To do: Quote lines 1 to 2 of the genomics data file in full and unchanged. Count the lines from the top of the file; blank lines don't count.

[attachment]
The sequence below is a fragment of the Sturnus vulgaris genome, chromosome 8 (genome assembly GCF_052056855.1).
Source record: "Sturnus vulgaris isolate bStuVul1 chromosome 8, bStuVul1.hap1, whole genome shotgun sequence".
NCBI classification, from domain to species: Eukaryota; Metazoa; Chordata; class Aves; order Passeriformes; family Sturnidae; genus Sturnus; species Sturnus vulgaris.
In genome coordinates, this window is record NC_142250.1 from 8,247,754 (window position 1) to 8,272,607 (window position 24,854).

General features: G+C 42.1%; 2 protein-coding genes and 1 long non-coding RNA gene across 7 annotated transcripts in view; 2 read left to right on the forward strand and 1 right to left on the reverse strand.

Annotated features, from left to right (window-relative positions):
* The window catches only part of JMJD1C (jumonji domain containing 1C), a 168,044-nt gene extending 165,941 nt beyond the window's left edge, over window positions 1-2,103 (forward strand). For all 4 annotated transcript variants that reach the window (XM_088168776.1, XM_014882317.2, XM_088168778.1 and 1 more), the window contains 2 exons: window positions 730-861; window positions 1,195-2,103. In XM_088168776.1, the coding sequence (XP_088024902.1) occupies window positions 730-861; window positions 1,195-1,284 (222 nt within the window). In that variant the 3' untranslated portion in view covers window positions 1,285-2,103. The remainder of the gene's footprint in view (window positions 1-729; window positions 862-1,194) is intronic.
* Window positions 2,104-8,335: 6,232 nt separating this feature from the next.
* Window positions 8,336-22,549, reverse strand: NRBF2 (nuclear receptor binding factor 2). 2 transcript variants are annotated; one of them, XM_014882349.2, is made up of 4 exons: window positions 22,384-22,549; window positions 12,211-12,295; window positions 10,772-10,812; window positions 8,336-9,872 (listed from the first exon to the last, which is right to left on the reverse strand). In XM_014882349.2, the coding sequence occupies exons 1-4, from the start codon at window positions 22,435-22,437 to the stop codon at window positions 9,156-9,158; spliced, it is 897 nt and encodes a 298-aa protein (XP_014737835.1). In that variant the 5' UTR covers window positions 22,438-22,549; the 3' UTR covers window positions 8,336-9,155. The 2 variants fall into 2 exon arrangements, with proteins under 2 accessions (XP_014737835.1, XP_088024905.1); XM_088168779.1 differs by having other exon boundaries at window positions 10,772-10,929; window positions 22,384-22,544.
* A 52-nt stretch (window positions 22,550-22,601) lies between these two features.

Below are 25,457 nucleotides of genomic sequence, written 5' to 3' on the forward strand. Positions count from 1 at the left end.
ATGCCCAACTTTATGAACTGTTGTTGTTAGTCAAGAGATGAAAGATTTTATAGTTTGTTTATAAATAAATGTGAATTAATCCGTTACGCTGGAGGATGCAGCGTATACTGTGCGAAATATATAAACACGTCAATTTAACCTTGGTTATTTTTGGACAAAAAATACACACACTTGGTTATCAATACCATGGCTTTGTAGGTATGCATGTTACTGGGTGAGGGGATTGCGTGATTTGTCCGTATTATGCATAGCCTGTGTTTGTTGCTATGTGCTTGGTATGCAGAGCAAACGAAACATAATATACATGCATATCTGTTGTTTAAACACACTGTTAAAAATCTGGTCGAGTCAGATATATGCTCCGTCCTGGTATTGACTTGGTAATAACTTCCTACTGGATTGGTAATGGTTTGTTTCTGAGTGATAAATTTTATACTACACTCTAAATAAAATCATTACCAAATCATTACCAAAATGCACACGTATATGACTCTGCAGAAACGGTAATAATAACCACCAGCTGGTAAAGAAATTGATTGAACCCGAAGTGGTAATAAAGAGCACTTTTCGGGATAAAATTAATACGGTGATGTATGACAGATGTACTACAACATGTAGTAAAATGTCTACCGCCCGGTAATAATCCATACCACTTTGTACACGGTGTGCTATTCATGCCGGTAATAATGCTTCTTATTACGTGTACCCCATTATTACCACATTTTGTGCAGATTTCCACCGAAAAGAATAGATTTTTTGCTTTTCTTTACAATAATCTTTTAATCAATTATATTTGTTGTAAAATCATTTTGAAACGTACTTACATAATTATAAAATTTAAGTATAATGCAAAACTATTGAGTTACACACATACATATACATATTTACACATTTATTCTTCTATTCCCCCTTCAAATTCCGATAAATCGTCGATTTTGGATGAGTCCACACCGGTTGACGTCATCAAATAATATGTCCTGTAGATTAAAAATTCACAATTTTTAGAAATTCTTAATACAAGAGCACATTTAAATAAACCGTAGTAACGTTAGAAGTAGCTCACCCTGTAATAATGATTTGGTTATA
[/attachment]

The sequence below is a fragment of the Sturnus vulgaris genome, chromosome 8 (genome assembly GCF_052056855.1).
Source record: "Sturnus vulgaris isolate bStuVul1 chromosome 8, bStuVul1.hap1, whole genome shotgun sequence".